Willingness to See - Howard Snyder Fine Art Photography
mapleDuring the time I've been photographing landscapes, or making photographs in general for that matter, one of the biggest challenges I think we need to overcome, is that of letting go and become open.

No, I'm not going to get all new age and esoteric with you and tell you start chanting. What I mean by that is to learn to letting go of everything that you want to accomplish when going shooting (while still keeping that wish in the back of your mind) and relax and observe what's truly there. You see, when I first began going out shooting, I would get in my car with a mental list of things that I wanted to photograph. I would have all these mental scenarios where the light would be one way, I would have X,Y or Z foreground elements and everything would fall into place to create magic.

The reality is that life never works like that, and you always get crappy light, you can't find a single decent foreground element of course, magic is never there. Or so I thought. Once I was able to drop all pre planning and simply go to my destination, things began to change. I began to notice textures and colors in ways I'd never done before. I began to learn to appreciate that which was in front of me, instead of lamenting that which wasn't there. Even though, it was never there. It only existed in my mind's eye, due to an overly romanticized vision of what I was expecting to find.

My guitar teacher has an aphorism that goes: "Expectation is a Prison", and I couldn't agree more. So many moments lost in despair trying to "force" things for what we want them to be, instead of being willing to see what's truly there, right now, in front of our mugs!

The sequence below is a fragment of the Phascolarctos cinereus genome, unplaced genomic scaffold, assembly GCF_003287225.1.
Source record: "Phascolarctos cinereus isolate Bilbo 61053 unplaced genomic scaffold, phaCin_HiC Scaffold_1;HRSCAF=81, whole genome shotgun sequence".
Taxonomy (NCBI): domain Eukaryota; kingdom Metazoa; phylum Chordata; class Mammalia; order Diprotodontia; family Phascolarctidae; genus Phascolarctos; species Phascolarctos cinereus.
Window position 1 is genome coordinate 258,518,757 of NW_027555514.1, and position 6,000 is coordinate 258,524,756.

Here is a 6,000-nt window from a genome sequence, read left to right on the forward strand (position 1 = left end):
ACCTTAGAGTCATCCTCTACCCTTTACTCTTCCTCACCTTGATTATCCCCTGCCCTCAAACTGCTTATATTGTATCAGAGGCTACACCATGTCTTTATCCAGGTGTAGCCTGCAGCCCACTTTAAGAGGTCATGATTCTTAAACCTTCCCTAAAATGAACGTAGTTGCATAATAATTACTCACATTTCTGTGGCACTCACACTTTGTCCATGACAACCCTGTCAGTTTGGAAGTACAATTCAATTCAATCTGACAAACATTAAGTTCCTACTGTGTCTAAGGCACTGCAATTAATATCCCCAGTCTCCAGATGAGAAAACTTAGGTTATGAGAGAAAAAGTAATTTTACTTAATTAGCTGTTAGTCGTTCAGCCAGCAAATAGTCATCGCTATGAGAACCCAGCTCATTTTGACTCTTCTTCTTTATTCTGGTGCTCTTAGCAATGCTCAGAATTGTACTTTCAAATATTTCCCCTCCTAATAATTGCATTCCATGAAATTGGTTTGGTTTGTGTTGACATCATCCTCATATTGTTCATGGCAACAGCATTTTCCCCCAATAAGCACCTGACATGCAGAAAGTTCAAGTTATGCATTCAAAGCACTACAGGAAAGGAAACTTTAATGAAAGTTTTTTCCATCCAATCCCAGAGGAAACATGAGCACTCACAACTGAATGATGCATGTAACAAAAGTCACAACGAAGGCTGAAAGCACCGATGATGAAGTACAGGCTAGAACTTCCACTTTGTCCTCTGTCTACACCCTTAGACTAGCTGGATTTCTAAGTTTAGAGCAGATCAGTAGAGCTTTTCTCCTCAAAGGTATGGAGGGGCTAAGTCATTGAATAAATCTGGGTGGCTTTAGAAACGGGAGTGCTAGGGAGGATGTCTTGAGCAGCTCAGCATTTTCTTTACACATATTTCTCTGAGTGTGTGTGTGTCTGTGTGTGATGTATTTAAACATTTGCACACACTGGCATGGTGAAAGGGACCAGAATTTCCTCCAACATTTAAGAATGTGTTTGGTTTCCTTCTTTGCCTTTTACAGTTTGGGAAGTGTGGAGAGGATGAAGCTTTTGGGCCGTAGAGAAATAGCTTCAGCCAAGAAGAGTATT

Be willing and open to simply turn around and head back home with nothing in your camera. Be willing to accept that nature is chaotic and unpredictable. Once that fact sinks in, then shooting landscape and nature becomes really easy. You are no longer fighting for compositions, or feeling disappointed for not getting that amazing sunset that you once saw on a magazine or on someone's Facebook wall.

That doesn't mean to settle to shoot whatever the heck and lower your standards. You will still have to fail more times than you will succeed in order to get epic shots. That's why they're epic. They're our Moby Dick and to catch them, we will need to travel, be uncomfortable, pay a high price both in economic resources as well as time. But even in the more dismal situations, being out in nature beats being boxed in, in a cubicle inside an office. So, be willing to see, that in those situations, you are still being rewarded with something else.

However, if you are actually getting paid to be out on assignment to shoot a specific subject, then I do feel for you, because you are going to have to work the scene until you get what you must get. Just remembering what some of the Nat Geo photogs have to go through in terms of time on the field, in the most miserable conditions in order to nail the shot for the story... deep respect!

So, my unsolicited advise is this: be open, don't be afraid to let go and BE WILLING TO SEE!
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